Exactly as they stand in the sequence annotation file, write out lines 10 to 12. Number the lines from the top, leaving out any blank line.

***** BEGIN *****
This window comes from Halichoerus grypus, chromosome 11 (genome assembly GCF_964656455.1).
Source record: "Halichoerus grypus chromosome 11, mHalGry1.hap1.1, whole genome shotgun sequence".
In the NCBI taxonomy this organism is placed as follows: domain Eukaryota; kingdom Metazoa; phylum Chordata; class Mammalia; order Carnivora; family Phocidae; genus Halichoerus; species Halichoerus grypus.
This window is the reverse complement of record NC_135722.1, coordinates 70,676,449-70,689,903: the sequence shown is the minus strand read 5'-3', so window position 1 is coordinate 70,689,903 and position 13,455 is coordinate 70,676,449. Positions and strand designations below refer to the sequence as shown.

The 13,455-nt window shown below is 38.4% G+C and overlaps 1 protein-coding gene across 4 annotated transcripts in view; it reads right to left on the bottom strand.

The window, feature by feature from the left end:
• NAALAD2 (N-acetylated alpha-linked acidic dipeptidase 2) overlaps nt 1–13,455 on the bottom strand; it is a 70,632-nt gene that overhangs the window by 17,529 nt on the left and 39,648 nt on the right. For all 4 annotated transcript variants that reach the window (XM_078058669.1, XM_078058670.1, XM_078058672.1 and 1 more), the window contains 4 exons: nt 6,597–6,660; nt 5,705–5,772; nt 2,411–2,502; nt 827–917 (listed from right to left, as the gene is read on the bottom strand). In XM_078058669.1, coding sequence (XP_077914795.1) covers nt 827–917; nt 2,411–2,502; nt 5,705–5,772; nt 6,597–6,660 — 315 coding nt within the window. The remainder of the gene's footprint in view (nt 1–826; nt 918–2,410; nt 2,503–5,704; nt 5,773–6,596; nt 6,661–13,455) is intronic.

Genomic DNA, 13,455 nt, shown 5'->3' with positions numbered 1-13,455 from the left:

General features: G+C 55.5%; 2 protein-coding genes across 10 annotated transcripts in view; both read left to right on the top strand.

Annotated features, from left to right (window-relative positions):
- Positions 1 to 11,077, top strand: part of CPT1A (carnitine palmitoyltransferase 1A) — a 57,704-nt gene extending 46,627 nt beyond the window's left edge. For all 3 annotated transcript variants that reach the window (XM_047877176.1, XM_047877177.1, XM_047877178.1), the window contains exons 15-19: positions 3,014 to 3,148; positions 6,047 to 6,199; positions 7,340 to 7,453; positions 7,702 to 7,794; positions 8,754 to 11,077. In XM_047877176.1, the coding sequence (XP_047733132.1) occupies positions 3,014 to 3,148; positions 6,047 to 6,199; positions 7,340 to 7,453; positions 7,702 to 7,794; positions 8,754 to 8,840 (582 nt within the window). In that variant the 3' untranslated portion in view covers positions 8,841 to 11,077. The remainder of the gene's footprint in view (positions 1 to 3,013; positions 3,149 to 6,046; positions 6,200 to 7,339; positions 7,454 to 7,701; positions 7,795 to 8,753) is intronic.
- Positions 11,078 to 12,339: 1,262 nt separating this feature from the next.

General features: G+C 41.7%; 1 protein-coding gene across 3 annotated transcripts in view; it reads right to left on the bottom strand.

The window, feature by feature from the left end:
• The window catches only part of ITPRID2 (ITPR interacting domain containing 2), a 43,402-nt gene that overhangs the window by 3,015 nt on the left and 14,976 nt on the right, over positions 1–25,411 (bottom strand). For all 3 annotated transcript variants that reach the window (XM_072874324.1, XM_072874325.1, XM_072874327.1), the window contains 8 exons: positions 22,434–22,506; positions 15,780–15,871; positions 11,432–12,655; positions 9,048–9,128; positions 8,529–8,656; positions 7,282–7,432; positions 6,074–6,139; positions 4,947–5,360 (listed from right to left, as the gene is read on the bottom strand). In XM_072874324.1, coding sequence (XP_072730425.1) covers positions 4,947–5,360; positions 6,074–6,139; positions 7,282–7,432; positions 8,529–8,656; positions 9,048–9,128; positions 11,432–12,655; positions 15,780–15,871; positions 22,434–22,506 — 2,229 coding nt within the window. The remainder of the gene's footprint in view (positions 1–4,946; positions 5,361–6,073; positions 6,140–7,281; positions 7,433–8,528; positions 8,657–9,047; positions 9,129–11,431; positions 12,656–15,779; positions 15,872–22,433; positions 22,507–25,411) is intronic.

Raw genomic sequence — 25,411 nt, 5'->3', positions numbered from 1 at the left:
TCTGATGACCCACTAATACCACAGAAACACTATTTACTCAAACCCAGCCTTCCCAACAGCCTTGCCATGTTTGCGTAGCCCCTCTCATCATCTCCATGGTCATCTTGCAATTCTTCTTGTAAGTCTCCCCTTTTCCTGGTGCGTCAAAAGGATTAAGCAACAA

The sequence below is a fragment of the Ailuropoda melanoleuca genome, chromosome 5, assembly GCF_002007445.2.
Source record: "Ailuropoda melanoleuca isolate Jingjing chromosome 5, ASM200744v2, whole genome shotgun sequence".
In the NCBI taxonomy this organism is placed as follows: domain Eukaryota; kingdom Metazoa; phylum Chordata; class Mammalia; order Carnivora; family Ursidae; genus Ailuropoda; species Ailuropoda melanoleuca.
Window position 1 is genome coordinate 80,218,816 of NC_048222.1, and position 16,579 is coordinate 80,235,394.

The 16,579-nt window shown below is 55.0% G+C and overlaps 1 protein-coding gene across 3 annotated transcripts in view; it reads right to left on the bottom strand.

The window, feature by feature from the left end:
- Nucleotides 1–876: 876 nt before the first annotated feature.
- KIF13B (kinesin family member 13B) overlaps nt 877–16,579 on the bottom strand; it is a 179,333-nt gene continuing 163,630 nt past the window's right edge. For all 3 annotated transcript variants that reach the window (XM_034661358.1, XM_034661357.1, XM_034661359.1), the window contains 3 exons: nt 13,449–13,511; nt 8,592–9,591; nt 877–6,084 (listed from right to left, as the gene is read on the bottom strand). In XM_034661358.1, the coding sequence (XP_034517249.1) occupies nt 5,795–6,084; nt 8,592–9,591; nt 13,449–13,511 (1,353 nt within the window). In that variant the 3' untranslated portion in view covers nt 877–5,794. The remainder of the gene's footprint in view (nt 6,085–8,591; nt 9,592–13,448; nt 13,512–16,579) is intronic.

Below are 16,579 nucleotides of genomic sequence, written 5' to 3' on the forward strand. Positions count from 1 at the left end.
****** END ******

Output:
Annotated features, from left to right (window-relative positions):
- Positions 1 to 11,077, top strand: part of CPT1A (carnitine palmitoyltransferase 1A) — a 57,704-nt gene extending 46,627 nt beyond the window's left edge. For all 3 annotated transcript variants that reach the window (XM_047877176.1, XM_047877177.1, XM_047877178.1), the window contains exons 15-19: positions 3,014 to 3,148; positions 6,047 to 6,199; positions 7,340 to 7,453; positions 7,702 to 7,794; positions 8,754 to 11,077. In XM_047877176.1, the coding sequence (XP_047733132.1) occupies positions 3,014 to 3,148; positions 6,047 to 6,199; positions 7,340 to 7,453; positions 7,702 to 7,794; positions 8,754 to 8,840 (582 nt within the window). In that variant the 3' untranslated portion in view covers positions 8,841 to 11,077. The remainder of the gene's footprint in view (positions 1 to 3,013; positions 3,149 to 6,046; positions 6,200 to 7,339; positions 7,454 to 7,701; positions 7,795 to 8,753) is intronic.
- Positions 11,078 to 12,339: 1,262 nt separating this feature from the next.